5 Psychological Principles Applied to Sales – onlinko

In today’s post, I’m going to show you the psychological principles that you need to apply to your business to increase your business sales and income

Here’s how you can start applying some basic psychological principles and how they can help you become better at sales.

1. Your inner dialogue matters

Salespeople are the lifeblood of every company. When you bring in new customers or help retain existing customers, you’re the one creating the revenue stream for the company. Remind yourself that you’re important.

Sales are not about squeezing people. If your inner dialogue towards your job is largely negative, that will show up in your results.

Changing your mindset about what you’re actually doing can improve your ability to prospect and increase your performance.

2. People don’t buy price and quality

While a good price and high quality are often reasons people like a product, they’re not the reasons people buy them.

In both B2B and B2C companies, people buy products because they feel like they will help solve their problems and meet their needs. Products are meant to accomplish something.

It’s your job to root out their underlying feelings. Approach people with an open mind, ready to learn what they actually want to accomplish and what they’re missing.

Listen closely, then you can match a product you offer to their needs and demonstrate how it will help them succeed.

3. Out of sight, out of mind

Don’t let your prospects forget about you. No matter how important you are in your own daily life, no prospects are going to remember you without a good reason. The best way to be memorable is to be present.

Regularly providing value to prospects and existing clients can keep you in their line of sight. This means sending out informative emails on topics the recipient cares about.

For others, it could mean a quick call to check up on the product purchased or general customer progress.

Being present keeps you in the game. Whether you see the benefits immediately or not, the efforts often pay off with direct sales to those clients, references to new clients, and product or service recommendations.

4. Social proof matters

The opinions and experiences of other people matter deeply to us. In many cases, the first opinions we hear about a company, product, or service hold more weight to us than what we hear later.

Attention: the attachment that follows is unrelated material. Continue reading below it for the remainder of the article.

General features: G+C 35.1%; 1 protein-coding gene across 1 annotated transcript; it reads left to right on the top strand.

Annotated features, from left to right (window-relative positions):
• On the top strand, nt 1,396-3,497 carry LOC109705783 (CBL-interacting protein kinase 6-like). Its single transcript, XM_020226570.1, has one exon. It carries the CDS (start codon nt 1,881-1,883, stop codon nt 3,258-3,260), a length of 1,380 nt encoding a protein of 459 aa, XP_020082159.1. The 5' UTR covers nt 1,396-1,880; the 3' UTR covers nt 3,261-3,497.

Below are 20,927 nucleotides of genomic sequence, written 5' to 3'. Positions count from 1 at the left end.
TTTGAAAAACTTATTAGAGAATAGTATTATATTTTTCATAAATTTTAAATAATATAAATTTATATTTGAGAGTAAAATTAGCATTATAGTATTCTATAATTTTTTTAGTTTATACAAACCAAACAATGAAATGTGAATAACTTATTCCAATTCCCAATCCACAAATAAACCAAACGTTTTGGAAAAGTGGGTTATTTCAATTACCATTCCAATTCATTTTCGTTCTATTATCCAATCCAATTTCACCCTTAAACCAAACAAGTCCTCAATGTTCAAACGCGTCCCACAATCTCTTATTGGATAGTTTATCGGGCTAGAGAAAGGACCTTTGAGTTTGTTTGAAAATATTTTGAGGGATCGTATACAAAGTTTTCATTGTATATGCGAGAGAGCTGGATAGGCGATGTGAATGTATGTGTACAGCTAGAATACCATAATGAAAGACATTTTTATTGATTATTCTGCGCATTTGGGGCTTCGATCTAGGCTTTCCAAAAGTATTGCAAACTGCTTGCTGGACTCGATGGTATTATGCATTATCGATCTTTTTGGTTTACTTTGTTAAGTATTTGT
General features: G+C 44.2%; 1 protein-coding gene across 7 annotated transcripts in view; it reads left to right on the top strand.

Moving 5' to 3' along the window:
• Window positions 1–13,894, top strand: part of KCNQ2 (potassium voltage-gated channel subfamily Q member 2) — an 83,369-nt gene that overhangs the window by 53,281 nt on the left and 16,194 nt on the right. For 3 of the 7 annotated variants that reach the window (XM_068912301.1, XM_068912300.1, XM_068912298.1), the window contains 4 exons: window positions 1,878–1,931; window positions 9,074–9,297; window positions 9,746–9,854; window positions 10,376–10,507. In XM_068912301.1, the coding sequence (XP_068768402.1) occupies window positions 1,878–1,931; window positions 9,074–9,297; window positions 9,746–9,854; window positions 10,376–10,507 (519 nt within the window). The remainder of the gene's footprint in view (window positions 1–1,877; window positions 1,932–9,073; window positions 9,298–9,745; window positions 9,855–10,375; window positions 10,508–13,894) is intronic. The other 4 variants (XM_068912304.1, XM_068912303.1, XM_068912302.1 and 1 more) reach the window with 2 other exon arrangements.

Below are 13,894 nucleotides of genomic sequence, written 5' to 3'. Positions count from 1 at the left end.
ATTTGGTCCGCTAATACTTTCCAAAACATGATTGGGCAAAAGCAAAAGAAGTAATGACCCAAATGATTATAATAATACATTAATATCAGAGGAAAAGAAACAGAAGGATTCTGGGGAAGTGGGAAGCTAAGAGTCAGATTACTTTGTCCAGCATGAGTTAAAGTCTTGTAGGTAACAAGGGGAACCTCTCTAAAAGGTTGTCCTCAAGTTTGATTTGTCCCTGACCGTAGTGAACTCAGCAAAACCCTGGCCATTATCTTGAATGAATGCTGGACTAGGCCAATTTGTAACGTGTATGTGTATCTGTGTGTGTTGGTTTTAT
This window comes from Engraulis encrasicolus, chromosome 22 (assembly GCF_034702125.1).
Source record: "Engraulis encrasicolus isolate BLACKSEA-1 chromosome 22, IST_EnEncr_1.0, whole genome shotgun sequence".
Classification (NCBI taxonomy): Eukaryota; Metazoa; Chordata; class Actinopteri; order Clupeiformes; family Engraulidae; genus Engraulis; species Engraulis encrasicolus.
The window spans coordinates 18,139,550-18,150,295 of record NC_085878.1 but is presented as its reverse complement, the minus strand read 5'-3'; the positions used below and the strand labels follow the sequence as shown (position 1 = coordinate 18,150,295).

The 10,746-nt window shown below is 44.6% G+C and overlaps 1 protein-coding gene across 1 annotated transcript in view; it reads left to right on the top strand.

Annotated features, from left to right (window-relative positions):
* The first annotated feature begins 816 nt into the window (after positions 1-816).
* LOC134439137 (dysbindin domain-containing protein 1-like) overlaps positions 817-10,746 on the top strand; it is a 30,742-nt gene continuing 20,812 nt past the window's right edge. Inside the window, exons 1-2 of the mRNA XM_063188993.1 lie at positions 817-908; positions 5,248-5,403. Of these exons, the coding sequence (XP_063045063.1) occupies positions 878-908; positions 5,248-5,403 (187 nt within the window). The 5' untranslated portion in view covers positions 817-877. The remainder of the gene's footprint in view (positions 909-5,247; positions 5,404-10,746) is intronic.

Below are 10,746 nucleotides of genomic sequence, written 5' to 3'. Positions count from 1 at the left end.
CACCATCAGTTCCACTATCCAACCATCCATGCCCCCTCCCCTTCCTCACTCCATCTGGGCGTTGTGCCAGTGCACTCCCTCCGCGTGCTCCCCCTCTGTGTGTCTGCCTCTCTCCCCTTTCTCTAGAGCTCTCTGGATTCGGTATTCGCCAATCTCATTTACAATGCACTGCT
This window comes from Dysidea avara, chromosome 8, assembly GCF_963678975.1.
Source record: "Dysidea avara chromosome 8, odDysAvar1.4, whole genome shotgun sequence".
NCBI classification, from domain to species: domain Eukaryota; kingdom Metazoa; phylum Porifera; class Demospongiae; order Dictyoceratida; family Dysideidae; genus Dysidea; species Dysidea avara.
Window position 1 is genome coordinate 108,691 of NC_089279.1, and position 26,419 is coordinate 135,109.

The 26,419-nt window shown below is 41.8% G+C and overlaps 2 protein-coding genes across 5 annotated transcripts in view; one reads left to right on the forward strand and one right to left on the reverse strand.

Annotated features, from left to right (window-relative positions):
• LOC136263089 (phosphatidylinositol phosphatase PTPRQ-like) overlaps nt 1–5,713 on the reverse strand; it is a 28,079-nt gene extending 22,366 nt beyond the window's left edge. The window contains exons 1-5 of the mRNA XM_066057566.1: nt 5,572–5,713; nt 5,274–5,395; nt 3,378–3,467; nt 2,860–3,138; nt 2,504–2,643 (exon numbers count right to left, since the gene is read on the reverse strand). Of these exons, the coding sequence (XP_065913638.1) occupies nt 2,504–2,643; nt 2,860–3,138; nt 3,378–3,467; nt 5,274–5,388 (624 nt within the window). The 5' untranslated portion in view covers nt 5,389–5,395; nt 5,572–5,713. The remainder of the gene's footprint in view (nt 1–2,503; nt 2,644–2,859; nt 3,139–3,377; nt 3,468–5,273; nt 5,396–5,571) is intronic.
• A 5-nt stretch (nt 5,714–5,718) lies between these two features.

It also indicated that we often feel better when we agree with the opinions of others, whether negative or positive. When there are existing opinions expressed about something, we’re more inclined to agree with them.

Make sure you’re showing the real, positive impacts of your products. Broadcast your happy customers and showcase their great results. This small step can create a better overall image.

5. Scarcity increases the value

When something is viewed as scarce, there is more value and importance assigned to it automatically. This looks different in each industry, but it always appears in some way.

In direct-to-consumer industries, scarcity can appear in messages telling you that an item is low in stock or that a certain deal is only available for a short time.

In B2B spaces, scarcity shows up as deadlines for contracts or time periods for deals. Creating scarcity can be a great way to develop a sense of urgency around what you’re offering to your prospects or clients.

This isn’t an underhanded practice with false narratives. Instead, it’s a way of working your sales around the natural product cycle in your company.

What Did You Think?

Now I’d like to hear from you:

Which technique are you going to try today from this psychological sales post?

Are you going to be present in the game of posting content to help your customers have you in mind or make your client understand how you can help solve their problem through sales and not selling through Price and Quality?

Either way, let me know your thought by leaving a comment below right now

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